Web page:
Blog / Magical, revolutionary advertising
One thing that really struck me while reading Fake Steve Jobs’ book was his assertion that Apple designs products backwards. Usually you start with market research, design the hardware, write software, run tests, then create marketing and release the device. Apple, he claims, starts with the marketing. If they can’t make a good ad for the device (whatever it is), they won’t create the product.
It’s funny - of course no product could actually be made like that! - but Apple’s advertising for the iPad watered the seed of doubt in my mind. The key words that stuck out were “magical” and “revolutionary” which Apple relentlessly repeated in their public relations.
Why is the iPad magical? Because of the capacitive touch screen? I distinctly remember being awed the first time I bought an iPhone. Zooming into pictures by pinching your fingers was like a parlor trick that worked. Every family member I showed it to was bowled over. No one had ever controlled a computer in that fashion.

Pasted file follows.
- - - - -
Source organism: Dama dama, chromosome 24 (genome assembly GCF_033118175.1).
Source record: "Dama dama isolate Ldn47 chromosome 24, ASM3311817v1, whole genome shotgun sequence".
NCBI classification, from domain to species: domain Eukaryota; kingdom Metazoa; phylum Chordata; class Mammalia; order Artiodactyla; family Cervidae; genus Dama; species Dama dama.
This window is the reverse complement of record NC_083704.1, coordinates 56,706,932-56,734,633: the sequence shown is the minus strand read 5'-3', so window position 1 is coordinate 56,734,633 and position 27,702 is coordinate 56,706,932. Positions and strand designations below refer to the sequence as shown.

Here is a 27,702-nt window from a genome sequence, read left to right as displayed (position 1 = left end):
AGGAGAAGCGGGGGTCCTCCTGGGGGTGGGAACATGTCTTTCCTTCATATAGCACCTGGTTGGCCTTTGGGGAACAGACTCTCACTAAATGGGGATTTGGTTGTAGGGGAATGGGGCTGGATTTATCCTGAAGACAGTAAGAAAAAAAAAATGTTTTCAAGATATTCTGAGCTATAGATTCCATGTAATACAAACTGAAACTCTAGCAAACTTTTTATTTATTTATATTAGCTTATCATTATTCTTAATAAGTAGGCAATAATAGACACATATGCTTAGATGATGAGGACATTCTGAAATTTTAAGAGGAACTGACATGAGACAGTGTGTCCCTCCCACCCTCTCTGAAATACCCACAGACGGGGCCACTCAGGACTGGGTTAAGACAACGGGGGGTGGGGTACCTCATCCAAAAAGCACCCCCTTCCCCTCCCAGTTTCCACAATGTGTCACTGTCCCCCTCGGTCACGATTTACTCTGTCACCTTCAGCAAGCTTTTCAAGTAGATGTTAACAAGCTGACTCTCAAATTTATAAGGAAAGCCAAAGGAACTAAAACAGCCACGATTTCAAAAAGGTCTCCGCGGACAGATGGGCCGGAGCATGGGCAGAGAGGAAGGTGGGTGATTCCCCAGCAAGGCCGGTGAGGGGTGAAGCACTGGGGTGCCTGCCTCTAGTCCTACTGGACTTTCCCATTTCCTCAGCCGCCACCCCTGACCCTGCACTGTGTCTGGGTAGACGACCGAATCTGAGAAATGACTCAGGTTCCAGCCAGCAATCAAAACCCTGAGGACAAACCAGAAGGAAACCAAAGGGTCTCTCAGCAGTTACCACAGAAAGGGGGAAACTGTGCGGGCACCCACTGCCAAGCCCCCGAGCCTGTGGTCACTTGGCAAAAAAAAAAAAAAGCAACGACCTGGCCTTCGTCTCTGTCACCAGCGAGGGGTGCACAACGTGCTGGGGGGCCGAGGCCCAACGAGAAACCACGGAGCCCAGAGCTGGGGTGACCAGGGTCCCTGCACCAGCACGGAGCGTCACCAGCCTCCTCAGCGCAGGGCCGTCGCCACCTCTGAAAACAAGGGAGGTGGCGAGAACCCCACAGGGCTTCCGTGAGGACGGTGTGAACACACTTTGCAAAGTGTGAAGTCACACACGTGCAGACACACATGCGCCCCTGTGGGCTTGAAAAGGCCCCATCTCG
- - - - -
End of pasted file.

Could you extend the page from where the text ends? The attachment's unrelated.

But three years later it was old news. We were installing apps, surfing the Internet, e-mailing with abandon. The iPad offered no new features. Granted, as a product it was important. Moving the iPhone OS into a larger device made PDFs easier to read, spreadsheets easier to create, music easier to compose. Many apps that work on the iPad would be cramped and limited on the iPhone. But there was nothing fundamentally new about the iPad, so why did Apple repeat this “magical” mantra?
Because the iPad was in development before the iPhone. Imagine if the iPad had been released first. It would have been magical and revolutionary! No one had ever used a capacitive touch screen before. Even the heaviest laptops of the day couldn’t hit 10 hours of battery life. The 132ppi screen density was astounding. If I was doing marketing for the iPad (in a pre-iPhone world), you bet I would have called it “magical.”
Was the iPad marketing sealed in a time capsule and used, unaltered, with the device’s release in 2010? Sanity points to “no,” but I’m not so sane sure.